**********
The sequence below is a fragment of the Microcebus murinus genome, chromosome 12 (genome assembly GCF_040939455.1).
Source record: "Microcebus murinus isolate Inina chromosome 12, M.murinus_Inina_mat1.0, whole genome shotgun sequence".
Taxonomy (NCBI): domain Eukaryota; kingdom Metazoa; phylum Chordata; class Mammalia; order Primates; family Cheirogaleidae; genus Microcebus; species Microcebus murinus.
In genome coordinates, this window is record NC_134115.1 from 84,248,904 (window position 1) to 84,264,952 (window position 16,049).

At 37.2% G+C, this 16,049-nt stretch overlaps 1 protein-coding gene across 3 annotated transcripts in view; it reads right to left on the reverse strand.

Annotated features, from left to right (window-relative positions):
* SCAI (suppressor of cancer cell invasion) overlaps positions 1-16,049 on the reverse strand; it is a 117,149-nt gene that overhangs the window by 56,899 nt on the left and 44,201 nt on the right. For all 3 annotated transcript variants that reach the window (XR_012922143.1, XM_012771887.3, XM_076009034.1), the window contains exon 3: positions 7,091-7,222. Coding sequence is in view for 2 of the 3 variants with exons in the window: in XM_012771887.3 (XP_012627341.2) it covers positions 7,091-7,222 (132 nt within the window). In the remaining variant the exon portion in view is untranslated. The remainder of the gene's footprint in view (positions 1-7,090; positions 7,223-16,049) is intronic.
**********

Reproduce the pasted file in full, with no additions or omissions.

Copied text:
The sequence below is a fragment of the Microcebus murinus genome, chromosome 12 (genome assembly GCF_040939455.1).
Source record: "Microcebus murinus isolate Inina chromosome 12, M.murinus_Inina_mat1.0, whole genome shotgun sequence".
Taxonomy (NCBI): domain Eukaryota; kingdom Metazoa; phylum Chordata; class Mammalia; order Primates; family Cheirogaleidae; genus Microcebus; species Microcebus murinus.
In genome coordinates, this window is record NC_134115.1 from 84,248,904 (window position 1) to 84,264,952 (window position 16,049).

At 37.2% G+C, this 16,049-nt stretch overlaps 1 protein-coding gene across 3 annotated transcripts in view; it reads right to left on the reverse strand.

Annotated features, from left to right (window-relative positions):
* SCAI (suppressor of cancer cell invasion) overlaps positions 1-16,049 on the reverse strand; it is a 117,149-nt gene that overhangs the window by 56,899 nt on the left and 44,201 nt on the right. For all 3 annotated transcript variants that reach the window (XR_012922143.1, XM_012771887.3, XM_076009034.1), the window contains exon 3: positions 7,091-7,222. Coding sequence is in view for 2 of the 3 variants with exons in the window: in XM_012771887.3 (XP_012627341.2) it covers positions 7,091-7,222 (132 nt within the window). In the remaining variant the exon portion in view is untranslated. The remainder of the gene's footprint in view (positions 1-7,090; positions 7,223-16,049) is intronic.